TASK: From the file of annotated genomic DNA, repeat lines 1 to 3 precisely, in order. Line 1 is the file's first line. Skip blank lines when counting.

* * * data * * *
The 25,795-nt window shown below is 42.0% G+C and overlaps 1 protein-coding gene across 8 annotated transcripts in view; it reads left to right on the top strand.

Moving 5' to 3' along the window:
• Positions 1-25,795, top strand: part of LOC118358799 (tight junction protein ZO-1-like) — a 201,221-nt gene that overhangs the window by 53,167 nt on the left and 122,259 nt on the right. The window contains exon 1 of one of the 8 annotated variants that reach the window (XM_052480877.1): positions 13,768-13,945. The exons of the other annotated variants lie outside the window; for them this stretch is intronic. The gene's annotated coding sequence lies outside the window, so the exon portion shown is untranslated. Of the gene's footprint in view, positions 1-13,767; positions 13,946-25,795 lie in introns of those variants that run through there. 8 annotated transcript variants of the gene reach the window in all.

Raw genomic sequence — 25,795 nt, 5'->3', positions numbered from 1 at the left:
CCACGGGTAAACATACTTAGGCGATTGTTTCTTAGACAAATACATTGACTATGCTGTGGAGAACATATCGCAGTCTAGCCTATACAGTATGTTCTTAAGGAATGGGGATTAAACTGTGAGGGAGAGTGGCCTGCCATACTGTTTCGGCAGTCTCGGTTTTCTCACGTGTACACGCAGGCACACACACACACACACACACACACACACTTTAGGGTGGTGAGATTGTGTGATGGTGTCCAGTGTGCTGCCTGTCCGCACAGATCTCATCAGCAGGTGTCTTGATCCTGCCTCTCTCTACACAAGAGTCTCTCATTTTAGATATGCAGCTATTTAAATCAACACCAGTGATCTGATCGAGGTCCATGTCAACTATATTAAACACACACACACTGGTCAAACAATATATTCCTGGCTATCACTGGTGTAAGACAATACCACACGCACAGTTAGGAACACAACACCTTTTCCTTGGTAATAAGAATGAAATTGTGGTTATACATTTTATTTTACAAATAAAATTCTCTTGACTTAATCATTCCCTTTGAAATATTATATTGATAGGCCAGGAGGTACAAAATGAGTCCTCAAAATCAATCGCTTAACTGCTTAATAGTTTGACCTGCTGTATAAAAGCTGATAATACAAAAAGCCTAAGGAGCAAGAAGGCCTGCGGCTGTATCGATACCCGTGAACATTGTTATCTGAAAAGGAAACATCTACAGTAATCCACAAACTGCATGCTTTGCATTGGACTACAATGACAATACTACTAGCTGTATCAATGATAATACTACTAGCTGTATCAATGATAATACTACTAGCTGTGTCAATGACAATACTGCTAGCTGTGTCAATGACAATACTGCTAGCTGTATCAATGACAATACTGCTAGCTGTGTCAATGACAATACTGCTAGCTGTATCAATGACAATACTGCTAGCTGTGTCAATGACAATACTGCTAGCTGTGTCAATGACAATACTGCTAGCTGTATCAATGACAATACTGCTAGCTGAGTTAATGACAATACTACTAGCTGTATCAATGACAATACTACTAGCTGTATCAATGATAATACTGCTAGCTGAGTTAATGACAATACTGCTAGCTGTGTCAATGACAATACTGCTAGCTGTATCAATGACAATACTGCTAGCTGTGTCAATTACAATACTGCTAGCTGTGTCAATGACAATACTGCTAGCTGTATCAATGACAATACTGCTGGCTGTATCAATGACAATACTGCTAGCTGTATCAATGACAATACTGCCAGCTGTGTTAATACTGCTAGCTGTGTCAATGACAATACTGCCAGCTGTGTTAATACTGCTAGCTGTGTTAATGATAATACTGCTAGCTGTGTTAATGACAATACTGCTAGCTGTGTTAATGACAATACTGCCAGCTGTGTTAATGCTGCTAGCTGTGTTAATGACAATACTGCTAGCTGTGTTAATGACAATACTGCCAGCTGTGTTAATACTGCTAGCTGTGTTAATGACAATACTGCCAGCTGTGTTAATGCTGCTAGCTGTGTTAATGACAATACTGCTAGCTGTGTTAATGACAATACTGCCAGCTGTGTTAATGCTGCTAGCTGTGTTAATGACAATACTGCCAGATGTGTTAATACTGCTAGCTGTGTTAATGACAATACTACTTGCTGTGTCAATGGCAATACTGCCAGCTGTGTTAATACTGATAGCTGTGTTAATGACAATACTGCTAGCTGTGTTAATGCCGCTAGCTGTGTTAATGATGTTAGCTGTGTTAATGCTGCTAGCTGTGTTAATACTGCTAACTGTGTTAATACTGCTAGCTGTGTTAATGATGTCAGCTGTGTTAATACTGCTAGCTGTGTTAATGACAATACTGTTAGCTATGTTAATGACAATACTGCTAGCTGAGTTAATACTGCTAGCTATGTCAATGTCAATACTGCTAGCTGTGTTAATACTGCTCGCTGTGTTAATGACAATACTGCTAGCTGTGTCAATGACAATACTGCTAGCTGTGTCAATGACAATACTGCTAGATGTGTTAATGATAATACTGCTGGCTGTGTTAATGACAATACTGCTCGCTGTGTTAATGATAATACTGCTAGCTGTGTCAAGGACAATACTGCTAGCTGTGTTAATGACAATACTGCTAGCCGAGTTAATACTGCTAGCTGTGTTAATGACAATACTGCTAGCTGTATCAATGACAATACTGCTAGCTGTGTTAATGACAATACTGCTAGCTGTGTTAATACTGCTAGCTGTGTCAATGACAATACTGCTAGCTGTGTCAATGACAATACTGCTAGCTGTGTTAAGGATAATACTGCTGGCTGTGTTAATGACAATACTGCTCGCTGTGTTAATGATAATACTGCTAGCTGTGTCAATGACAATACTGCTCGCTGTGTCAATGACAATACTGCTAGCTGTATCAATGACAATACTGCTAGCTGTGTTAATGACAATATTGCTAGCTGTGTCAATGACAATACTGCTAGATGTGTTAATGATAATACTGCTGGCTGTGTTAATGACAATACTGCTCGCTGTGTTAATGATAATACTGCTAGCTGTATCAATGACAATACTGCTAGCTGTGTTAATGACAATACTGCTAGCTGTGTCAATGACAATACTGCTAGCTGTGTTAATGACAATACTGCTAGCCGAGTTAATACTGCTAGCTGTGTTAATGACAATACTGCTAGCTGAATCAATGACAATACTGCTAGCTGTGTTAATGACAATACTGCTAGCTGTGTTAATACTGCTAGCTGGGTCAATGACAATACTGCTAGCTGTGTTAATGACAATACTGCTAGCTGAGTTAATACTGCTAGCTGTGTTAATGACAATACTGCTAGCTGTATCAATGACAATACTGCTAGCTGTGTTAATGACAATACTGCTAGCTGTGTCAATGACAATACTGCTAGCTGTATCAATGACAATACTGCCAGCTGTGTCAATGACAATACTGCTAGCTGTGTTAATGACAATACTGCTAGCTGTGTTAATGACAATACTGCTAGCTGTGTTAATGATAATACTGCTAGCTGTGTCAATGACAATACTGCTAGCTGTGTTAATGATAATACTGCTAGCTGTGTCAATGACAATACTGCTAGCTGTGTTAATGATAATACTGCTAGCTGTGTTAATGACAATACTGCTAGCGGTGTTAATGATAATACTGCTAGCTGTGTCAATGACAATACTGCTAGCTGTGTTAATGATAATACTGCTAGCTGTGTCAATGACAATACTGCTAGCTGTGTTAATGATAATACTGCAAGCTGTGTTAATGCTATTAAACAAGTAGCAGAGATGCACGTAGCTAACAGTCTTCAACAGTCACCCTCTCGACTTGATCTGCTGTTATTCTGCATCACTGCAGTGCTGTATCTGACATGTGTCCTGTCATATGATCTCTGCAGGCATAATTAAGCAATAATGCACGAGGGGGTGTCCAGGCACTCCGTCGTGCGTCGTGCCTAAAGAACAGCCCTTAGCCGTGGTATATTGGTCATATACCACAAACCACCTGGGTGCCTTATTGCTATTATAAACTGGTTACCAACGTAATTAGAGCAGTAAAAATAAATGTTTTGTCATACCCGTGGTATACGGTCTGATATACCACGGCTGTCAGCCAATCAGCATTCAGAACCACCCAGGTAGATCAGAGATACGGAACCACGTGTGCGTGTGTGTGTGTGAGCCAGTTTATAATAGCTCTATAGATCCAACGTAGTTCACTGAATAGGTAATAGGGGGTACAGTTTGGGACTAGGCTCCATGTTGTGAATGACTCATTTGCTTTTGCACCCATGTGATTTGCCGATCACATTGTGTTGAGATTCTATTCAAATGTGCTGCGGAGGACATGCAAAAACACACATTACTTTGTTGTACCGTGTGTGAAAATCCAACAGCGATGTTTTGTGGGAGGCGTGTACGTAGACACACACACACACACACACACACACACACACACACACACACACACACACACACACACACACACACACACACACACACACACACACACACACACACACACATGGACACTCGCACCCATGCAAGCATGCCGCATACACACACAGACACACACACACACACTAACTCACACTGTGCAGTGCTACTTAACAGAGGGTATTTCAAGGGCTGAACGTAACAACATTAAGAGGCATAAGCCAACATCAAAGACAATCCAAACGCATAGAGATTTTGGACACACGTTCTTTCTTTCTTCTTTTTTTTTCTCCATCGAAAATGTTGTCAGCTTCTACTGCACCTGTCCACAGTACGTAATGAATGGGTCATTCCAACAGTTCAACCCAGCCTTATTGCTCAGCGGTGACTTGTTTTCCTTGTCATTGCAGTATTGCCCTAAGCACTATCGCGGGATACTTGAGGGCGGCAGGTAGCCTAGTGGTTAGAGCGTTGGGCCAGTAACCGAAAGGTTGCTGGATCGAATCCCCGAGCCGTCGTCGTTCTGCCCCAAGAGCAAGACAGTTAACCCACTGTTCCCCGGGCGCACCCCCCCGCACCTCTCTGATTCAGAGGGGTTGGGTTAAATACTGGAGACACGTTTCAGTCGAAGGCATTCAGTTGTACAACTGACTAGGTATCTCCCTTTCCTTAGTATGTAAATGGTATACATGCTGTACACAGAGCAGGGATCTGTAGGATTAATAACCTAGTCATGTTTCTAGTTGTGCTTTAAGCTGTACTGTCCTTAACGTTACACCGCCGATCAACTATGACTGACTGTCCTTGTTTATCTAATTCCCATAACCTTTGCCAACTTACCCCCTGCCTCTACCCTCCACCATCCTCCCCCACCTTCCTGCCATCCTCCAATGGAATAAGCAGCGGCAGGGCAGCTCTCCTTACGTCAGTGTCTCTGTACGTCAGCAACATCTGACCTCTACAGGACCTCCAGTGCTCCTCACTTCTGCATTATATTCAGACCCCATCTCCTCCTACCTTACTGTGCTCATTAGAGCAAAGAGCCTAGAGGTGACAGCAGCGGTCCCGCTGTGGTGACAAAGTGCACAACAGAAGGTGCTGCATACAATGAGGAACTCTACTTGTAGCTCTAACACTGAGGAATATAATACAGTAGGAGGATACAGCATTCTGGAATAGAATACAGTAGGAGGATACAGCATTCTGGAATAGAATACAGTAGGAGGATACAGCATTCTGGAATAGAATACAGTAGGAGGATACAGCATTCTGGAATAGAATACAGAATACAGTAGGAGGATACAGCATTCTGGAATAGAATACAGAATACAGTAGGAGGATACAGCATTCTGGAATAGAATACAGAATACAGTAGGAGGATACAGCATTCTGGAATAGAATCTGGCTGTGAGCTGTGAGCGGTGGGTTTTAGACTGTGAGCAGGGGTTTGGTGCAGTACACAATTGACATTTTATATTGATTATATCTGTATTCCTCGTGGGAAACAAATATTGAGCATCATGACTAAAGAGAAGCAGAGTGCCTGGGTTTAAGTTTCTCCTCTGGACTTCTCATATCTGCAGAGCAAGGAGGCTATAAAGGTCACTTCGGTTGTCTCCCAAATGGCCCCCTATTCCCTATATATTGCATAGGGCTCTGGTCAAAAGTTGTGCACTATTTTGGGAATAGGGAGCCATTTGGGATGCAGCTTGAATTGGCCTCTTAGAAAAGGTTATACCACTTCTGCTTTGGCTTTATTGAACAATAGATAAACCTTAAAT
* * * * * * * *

The 25,795-nt window shown below is 42.0% G+C and overlaps 1 protein-coding gene across 8 annotated transcripts in view; it reads left to right on the top strand.

Moving 5' to 3' along the window:
• Positions 1-25,795, top strand: part of LOC118358799 (tight junction protein ZO-1-like) — a 201,221-nt gene that overhangs the window by 53,167 nt on the left and 122,259 nt on the right. The window contains exon 1 of one of the 8 annotated variants that reach the window (XM_052480877.1): positions 13,768-13,945. The exons of the other annotated variants lie outside the window; for them this stretch is intronic. The gene's annotated coding sequence lies outside the window, so the exon portion shown is untranslated. Of the gene's footprint in view, positions 1-13,767; positions 13,946-25,795 lie in introns of those variants that run through there. 8 annotated transcript variants of the gene reach the window in all.